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Monday, February 15, 2016

An Electric Sports Car Can Save Volkswagen’s Reputation


Copyright © 2016 Bold Ride LLC.

Volkswagen’s dream of a diesel-filled U.S. market is dead. Done. Over. If your perception of diesel wasn’t already askew before the whole Dieselgate scandal, there’s likely no way you’ll ever buy into it now.
But that’s ok. Volkswagen needs to make some dramatic changes to its lineup to win back buyers. And we have an idea: an electric sports car. Hear us out—it’s an idea so crazy that it might actually work.

Getting Greener
Diesel might have been Volkswagen’s solution for a greener tomorrow, today, but that dream died along with a portion of its lineup. The next logical step, then, seems like electric.

Building on the relative success Audi has shown with its electric vehicles/concepts, Volkswagen could adopt a number of technologies from its own company. A full onslaught of electric vehicles would be a more viable solution for the future of the brand, but it needs to start with something…dramatic.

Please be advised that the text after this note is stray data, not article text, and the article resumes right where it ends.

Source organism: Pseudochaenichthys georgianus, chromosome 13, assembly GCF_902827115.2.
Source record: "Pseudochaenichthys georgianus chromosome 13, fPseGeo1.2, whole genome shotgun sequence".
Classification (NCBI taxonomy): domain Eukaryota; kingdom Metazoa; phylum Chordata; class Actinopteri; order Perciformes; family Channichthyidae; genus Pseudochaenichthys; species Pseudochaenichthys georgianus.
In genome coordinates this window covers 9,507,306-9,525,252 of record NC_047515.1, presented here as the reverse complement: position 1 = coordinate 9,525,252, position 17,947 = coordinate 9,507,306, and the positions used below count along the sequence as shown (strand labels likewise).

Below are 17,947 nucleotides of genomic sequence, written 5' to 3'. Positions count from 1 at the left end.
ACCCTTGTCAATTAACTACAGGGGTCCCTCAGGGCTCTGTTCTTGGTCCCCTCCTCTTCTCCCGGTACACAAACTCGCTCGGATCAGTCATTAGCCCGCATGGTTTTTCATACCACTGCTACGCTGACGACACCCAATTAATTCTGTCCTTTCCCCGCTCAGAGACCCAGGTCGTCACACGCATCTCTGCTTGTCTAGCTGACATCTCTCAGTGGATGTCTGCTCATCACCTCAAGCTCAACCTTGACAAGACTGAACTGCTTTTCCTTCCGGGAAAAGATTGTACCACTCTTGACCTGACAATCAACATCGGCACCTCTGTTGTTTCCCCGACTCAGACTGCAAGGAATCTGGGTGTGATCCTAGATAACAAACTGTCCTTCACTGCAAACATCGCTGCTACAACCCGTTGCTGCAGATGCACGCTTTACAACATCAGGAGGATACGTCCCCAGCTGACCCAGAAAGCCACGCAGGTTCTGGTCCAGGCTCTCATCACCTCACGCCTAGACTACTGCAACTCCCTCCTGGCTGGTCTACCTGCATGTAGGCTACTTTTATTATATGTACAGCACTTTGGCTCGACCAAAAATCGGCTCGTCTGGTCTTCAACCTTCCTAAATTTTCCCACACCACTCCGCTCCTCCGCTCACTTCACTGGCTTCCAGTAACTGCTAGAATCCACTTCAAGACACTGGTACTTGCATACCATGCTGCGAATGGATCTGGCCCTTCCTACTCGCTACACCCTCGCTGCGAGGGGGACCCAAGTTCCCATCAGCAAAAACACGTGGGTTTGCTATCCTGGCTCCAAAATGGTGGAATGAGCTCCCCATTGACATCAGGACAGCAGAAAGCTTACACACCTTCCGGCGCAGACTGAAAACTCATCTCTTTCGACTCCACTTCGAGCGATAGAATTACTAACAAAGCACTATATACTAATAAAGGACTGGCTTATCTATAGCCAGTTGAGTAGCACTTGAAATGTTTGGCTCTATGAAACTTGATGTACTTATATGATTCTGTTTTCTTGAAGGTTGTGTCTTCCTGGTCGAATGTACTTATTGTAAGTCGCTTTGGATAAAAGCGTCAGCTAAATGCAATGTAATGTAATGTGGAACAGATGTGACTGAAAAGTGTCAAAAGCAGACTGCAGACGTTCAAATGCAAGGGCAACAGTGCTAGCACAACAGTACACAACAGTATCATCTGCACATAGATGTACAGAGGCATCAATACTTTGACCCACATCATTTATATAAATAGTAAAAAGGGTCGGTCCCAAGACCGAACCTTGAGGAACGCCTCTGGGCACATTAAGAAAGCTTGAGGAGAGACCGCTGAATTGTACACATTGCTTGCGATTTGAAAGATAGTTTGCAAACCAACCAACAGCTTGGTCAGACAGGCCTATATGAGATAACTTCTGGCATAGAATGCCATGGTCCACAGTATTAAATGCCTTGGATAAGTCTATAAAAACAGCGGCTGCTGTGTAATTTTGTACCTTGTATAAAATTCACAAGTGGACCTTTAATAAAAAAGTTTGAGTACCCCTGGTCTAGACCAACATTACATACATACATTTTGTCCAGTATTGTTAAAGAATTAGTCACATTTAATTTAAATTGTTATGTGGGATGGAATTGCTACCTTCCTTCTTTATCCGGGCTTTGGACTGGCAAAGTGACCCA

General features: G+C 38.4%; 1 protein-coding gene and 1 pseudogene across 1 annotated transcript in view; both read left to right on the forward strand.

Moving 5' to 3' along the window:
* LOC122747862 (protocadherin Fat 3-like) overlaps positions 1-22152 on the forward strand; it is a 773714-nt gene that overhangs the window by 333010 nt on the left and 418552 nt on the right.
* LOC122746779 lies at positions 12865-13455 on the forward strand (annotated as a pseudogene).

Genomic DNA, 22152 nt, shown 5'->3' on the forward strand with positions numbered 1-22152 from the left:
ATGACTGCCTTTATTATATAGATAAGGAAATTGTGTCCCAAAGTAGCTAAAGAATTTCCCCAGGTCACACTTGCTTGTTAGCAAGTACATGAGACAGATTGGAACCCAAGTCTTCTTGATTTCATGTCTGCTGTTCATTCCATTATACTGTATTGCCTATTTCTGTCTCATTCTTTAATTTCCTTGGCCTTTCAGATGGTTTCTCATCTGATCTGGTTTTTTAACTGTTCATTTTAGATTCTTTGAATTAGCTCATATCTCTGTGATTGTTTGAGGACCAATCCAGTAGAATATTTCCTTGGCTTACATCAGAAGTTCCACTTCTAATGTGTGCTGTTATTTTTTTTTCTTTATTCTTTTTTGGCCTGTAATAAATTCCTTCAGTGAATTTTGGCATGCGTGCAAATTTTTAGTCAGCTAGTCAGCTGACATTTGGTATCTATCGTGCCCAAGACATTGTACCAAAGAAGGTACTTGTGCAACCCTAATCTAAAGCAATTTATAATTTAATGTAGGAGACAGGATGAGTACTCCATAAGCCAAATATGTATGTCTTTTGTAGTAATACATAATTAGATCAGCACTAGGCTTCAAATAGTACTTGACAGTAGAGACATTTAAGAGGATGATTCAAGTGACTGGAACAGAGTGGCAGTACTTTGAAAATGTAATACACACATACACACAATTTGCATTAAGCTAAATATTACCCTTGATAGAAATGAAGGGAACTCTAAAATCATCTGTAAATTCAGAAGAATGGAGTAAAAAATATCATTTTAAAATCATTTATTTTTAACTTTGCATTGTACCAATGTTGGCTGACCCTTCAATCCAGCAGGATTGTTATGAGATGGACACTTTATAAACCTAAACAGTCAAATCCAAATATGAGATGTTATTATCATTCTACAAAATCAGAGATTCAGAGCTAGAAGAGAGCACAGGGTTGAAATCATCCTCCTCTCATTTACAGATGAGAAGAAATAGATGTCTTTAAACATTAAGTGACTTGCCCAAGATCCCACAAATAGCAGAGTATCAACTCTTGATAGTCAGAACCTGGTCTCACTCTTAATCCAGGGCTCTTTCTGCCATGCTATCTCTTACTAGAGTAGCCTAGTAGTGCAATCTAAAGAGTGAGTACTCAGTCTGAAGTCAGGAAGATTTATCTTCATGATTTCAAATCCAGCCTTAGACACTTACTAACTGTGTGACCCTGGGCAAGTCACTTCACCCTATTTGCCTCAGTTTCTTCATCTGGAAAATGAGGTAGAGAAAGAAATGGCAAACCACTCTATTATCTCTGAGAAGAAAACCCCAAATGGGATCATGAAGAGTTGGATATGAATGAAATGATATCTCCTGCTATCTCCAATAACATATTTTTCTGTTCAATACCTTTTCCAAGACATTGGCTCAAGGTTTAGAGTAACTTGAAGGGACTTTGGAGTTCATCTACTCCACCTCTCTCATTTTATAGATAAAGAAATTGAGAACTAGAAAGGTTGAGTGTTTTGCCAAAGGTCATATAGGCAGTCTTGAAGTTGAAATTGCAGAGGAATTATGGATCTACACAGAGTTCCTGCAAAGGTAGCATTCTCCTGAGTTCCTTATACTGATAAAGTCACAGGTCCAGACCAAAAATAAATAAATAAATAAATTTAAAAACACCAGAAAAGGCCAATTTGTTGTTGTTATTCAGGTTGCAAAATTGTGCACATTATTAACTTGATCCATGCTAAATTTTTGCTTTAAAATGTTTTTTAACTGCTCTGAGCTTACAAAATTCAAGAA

Eye-Catching, Earth-Loving

A sports car; a serious electric sports car. And we’re not just talking about a concept, either. Volkswagen needs to invest its remaining “fun” R&D into building one of the first electric sports cars on the market. More specifically, the first one here in the U.S.

It doesn’t need to be McLaren P1 or Porsche 918 rivaling performance. It needs to go head-up against cars like the Corvette and F-Type. Relatively affordable (in sports car talk), performance-focused, and the only car in its class doing away with the gas engine.

Die neue Volkswagen Studie XL Sport

Where to Start?

There’s two places Volkswagen can start: XL Sport Concept and R8 e-tron. Though the XL Sport concept used a Ducati engine (which is awesome), the technology borrowed from the R8 e-tron and even the original XL1 could be the perfect marriage of efficiency and performance for the already likable sports coupe.

It might take a few years before a realistic version of the electric XL could be on the market, but it needs to be a priority for Volkswagen if it hopes to shift buyer perception.